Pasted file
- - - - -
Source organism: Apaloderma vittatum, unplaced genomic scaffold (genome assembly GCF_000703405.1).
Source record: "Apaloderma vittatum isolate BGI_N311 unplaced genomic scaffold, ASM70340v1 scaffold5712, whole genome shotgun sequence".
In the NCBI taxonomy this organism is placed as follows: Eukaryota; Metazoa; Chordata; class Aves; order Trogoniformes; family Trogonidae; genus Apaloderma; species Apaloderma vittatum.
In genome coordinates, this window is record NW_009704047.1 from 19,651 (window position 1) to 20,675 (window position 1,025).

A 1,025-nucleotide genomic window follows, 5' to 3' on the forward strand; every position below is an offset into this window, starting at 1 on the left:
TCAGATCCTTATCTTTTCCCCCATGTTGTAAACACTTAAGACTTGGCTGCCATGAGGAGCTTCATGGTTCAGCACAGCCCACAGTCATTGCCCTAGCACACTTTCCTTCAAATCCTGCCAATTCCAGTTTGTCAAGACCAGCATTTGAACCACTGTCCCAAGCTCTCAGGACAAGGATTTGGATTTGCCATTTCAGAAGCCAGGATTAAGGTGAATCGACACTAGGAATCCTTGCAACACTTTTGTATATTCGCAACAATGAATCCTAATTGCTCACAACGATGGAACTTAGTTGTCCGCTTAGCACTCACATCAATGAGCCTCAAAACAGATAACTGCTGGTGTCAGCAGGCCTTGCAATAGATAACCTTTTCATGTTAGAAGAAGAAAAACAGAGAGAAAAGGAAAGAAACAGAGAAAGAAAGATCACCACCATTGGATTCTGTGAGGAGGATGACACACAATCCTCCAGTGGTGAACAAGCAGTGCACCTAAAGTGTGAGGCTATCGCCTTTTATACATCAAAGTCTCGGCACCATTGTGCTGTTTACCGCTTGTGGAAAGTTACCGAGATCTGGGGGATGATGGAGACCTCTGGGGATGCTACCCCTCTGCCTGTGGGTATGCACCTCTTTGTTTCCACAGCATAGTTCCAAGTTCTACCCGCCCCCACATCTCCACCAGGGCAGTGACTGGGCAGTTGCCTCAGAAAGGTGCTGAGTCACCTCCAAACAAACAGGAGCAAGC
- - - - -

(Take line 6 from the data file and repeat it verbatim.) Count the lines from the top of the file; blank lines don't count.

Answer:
TCAGATCCTTATCTTTTCCCCCATGTTGTAAACACTTAAGACTTGGCTGCCATGAGGAGCTTCATGGTTCAGCACAGCCCACAGTCATTGCCCTAGCACACTTTCCTTCAAATCCTGCCAATTCCAGTTTGTCAAGACCAGCATTTGAACCACTGTCCCAAGCTCTCAGGACAAGGATTTGGATTTGCCATTTCAGAAGCCAGGATTAAGGTGAATCGACACTAGGAATCCTTGCAACACTTTTGTATATTCGCAACAATGAATCCTAATTGCTCACAACGATGGAACTTAGTTGTCCGCTTAGCACTCACATCAATGAGCCTCAAAACAGATAACTGCTGGTGTCAGCAGGCCTTGCAATAGATAACCTTTTCATGTTAGAAGAAGAAAAACAGAGAGAAAAGGAAAGAAACAGAGAAAGAAAGATCACCACCATTGGATTCTGTGAGGAGGATGACACACAATCCTCCAGTGGTGAACAAGCAGTGCACCTAAAGTGTGAGGCTATCGCCTTTTATACATCAAAGTCTCGGCACCATTGTGCTGTTTACCGCTTGTGGAAAGTTACCGAGATCTGGGGGATGATGGAGACCTCTGGGGATGCTACCCCTCTGCCTGTGGGTATGCACCTCTTTGTTTCCACAGCATAGTTCCAAGTTCTACCCGCCCCCACATCTCCACCAGGGCAGTGACTGGGCAGTTGCCTCAGAAAGGTGCTGAGTCACCTCCAAACAAACAGGAGCAAGC